When it came to us getting married in Dubai, the whole process was honestly so overwhelming and complex it nearly put me off doing it all together. It proved beyond difficult with the courts wanting my father to come in person to give his approval, who couldn’t due to health issues, or if not we needed to get a legal power of attorney granted. After months of trying to figure it out, we cut our losses and headed to the Seychelles where we had a dream beach wedding, a holiday and a lot less paperwork and headaches. Until we got back to our adopted home country that is and then we had to go through registration with the courts and then as we were living in another country, we both had to register our marriage in our own home countries too. Regardless, I think getting married is a lot of admin and paperwork, but even more so as an expat and with a foreign spouse.
And while we’re here, don’t even get me started on the practicalities of residence or citizenship of your children as this is a whole other article in itself. So, if I learned anything here, it’s not to assume anything or take anything as a given. Just because you’re married rarely entitles you to anything in the other’s country and so the reality is you are signing yourself up to a lifetime of paperwork, admin, application forms, proving the authenticity of your relationship and weighing up pros and cons.
- Cultural different are alive and well
All the legal and practical matters aside when it comes to marrying someone from a different culture, there are a lot of very practical differences to be faced both before and after marriage. You have been raised in very different ways with different customs after all and for many years before you both met.
One silly example, but something that has thrown me is eating out with friends. My husband has very firm views here and always asks me, “who invited who out for dinner” before go out as to him, the inviter always hosts and pays the bill. Raised in the Uk, I’m a whole lot more relaxed on things and I don’t really care who pays or 50/50, it’s the same to me. As strange as it sounds this has caused a fair few arguments in our house.
Other things I’ve discovered over time include views on death and burying/cremation, birth rituals and the need to circumcise boys, all the things he needs to observe and mark religion wise I never knew about and even how his sisters come and ask him permission to marry still as head of the house. It’s a lot of things that feel very alien to me, but I’m listening, learning and taking it all in my stride.
- Ask them what they want to call their kids
I joke about this now and it is a bit light hearted but it’s of great importance and I do wish I’d had the conversation with my husband about what we’d call our kids before we signed on the dotted line!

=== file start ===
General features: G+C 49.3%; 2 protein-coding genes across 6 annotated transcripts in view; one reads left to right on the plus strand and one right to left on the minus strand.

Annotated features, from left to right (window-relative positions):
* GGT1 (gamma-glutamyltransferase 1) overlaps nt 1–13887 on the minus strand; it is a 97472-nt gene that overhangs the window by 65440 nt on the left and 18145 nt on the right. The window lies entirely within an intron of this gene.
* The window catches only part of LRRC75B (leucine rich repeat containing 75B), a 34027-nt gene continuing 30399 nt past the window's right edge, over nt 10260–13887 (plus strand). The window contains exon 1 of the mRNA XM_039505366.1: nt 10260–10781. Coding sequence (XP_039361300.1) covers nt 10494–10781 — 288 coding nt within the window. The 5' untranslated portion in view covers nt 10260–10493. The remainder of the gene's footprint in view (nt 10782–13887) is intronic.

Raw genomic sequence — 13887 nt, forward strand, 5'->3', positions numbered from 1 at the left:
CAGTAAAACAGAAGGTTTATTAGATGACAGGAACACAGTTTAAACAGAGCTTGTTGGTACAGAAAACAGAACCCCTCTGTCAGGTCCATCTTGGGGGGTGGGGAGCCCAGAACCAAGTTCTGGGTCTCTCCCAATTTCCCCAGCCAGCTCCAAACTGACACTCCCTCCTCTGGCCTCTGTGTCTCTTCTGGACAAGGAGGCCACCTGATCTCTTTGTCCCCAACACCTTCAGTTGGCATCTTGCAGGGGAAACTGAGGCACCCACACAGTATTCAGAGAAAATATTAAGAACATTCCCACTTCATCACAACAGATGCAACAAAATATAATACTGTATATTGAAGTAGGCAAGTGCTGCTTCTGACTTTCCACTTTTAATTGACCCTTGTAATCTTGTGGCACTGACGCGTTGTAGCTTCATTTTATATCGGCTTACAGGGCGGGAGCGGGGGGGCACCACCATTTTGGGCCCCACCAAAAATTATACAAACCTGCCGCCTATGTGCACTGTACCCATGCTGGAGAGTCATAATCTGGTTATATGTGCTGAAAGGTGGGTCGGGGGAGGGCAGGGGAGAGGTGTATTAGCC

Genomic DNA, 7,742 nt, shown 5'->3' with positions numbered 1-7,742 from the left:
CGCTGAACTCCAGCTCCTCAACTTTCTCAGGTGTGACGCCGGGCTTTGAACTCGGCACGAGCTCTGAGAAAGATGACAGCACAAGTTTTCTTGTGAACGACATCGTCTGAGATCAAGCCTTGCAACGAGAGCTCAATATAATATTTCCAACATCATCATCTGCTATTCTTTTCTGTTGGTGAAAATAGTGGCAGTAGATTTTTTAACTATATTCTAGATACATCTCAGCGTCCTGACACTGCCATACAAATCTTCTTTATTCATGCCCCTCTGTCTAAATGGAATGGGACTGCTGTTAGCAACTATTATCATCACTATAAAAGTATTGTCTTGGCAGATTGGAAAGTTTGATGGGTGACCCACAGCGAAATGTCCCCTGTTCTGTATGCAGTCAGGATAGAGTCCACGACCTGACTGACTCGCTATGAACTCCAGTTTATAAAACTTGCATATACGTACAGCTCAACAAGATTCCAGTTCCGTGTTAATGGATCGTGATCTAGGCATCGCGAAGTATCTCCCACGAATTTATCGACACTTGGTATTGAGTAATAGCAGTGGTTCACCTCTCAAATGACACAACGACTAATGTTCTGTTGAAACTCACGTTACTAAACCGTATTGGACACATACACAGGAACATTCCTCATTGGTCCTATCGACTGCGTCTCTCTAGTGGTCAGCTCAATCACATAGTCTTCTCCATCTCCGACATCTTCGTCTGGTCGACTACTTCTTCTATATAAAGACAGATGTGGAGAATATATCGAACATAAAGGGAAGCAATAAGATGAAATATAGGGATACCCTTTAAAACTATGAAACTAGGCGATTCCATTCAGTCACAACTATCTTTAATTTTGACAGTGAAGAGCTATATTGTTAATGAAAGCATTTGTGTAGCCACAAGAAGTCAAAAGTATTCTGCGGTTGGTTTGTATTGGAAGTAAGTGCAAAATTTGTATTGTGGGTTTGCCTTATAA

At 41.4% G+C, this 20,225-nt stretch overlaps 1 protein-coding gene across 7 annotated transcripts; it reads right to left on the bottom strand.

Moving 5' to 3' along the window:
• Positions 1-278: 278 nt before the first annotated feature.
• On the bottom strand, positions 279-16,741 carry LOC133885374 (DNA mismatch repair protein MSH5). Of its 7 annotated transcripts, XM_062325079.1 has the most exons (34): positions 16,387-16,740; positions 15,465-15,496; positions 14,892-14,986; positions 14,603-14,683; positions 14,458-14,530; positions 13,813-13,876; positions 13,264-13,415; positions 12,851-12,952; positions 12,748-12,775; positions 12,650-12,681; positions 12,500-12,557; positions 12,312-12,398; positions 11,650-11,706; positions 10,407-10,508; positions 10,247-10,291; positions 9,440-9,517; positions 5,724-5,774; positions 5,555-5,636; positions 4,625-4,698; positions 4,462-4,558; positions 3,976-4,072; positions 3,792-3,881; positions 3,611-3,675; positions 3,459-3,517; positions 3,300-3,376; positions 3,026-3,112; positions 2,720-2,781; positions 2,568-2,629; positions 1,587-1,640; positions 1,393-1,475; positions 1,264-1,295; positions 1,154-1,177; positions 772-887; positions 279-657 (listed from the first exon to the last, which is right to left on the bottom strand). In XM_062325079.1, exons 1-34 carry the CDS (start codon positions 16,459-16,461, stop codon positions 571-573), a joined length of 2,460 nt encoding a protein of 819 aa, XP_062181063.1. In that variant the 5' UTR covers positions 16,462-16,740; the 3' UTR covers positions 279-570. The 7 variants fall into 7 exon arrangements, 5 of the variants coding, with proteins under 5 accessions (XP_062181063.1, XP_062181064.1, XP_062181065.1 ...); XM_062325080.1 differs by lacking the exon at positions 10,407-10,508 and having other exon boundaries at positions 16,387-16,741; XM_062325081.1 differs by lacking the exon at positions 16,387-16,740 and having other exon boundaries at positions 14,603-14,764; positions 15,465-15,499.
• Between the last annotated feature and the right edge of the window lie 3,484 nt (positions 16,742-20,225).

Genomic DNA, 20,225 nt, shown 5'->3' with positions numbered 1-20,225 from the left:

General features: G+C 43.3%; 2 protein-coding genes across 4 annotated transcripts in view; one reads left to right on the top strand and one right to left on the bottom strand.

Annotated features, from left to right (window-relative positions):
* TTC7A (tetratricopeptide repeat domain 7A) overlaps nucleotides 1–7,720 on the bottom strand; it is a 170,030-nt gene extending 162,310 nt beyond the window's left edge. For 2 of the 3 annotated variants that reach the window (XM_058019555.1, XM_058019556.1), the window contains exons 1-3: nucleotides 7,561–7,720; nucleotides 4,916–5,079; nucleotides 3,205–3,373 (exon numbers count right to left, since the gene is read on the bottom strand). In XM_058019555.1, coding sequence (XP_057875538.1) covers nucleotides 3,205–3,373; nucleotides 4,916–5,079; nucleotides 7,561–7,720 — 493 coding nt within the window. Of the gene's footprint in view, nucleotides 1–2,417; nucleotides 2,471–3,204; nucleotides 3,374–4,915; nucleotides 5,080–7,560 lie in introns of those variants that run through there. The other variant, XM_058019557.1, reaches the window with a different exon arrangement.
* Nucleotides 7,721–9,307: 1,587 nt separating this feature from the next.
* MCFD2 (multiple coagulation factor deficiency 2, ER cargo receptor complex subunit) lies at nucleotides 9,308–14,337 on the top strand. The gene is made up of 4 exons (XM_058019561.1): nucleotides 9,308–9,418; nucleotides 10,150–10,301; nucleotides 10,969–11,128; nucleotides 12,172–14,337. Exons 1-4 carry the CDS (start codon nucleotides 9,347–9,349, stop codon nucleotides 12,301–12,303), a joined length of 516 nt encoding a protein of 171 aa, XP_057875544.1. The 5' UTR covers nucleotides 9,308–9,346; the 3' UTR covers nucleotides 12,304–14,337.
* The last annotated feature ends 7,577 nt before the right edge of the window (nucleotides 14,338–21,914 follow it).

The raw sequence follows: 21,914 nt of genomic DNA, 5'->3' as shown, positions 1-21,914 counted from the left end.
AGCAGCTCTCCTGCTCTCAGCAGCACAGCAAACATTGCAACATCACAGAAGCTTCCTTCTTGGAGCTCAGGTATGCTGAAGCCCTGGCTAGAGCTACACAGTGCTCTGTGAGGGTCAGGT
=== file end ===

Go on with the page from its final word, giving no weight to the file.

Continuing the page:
A name is one of the most important things you can give your child and so you want a good one – right?! The first time we both sat down to discuss baby names, we agreed that we needed to find names that worked in both our cultures given we didn’t know where we’d end up living – the UK, UAE or well anywhere. Raf’s suggestions based on this criteria were Fatima for a girl and Ali for a boy, both of which I looked in horror at much to his displeasure. We had months of arguing over names and it did turn into a real sticking point in our relationship. Families and friends got involved (again!) and it got worse too.
I can’t say we’re still completely aligned in this area even today, but we’re getting there and compromise is definitely the way forward – sadly it’s fair to say whilst my husband isn’t getting Fatima or Ali, I’m also not getting the names I dreamed of for my kids since I was a child either.
And so my final thoughts…
You never know where you’re going to find true love, but for many of us we’re just grateful when we do. Being an expat and living in another country means the likelihood of meeting someone from another culture is very likely. All relationships require continuous work, commitment and effort regardless of culture and have their challenges as we all know, but throwing in the additional element of dealing with a different culture can definitely add a whole lot of extra considerations that many of us would never have dreamed of.
However daunting it may feel, I firmly believe you should follow your heart and provided you can overcome all the legal wrangles posed by the laws and requirements of different countries and you can adapt and learn to overcome the cultural differences, there are millions of couples around the world leading very happy, fulfilled lives together.
So, rather than thinking of what could do wrong, why not congratulate yourself on meeting someone special who makes you want to jump over all these hurdles and think of all that can go right instead.